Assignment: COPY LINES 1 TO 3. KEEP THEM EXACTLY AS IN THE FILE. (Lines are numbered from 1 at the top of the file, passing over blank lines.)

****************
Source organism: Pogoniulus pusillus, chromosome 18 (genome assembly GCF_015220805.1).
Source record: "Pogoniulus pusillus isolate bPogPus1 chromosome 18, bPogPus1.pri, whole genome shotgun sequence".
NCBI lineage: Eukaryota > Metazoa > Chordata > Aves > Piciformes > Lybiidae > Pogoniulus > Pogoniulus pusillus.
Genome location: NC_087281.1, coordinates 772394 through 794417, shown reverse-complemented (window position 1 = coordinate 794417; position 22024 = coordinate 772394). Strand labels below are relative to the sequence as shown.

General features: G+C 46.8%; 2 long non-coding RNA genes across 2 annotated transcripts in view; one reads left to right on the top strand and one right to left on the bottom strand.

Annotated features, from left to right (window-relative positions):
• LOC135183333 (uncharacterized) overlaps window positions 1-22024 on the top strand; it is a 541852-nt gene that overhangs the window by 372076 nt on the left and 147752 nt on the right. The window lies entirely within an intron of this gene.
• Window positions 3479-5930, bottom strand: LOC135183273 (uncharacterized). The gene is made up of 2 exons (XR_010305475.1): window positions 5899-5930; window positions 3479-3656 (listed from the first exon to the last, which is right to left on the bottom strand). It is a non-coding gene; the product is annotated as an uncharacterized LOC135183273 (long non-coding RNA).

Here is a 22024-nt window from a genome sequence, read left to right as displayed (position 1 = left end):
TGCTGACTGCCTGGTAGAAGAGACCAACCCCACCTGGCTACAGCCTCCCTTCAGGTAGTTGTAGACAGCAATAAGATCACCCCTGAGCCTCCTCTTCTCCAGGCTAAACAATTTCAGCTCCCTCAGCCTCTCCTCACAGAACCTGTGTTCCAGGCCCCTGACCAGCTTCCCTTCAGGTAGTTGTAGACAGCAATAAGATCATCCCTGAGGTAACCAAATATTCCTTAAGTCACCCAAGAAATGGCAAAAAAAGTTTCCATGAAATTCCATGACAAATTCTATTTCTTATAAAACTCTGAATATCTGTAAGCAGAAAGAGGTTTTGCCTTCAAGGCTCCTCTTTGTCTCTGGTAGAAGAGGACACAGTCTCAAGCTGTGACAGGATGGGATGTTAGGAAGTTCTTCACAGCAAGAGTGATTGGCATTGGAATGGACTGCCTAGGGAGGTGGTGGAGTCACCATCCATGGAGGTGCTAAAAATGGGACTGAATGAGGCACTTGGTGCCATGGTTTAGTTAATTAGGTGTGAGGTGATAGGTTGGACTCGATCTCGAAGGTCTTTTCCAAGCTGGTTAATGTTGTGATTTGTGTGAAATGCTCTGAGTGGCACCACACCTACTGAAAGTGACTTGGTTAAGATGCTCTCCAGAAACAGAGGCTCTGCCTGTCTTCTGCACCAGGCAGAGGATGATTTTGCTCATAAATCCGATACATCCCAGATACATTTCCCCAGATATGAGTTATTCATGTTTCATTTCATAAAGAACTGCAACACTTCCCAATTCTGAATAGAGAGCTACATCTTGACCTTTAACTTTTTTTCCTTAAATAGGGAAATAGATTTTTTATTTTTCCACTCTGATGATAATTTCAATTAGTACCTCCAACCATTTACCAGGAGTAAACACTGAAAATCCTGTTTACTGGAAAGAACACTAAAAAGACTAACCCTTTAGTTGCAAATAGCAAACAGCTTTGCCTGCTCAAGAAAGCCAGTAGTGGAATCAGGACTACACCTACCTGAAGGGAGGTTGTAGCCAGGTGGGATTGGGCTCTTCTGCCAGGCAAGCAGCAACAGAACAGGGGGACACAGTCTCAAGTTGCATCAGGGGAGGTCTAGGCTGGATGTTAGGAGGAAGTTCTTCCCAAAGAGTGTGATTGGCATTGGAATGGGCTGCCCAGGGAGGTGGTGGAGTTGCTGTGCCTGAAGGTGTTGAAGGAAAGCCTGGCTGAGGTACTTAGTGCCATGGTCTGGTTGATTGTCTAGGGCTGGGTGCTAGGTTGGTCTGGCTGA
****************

Source organism: Pogoniulus pusillus, chromosome 18 (genome assembly GCF_015220805.1).
Source record: "Pogoniulus pusillus isolate bPogPus1 chromosome 18, bPogPus1.pri, whole genome shotgun sequence".
NCBI lineage: Eukaryota > Metazoa > Chordata > Aves > Piciformes > Lybiidae > Pogoniulus > Pogoniulus pusillus.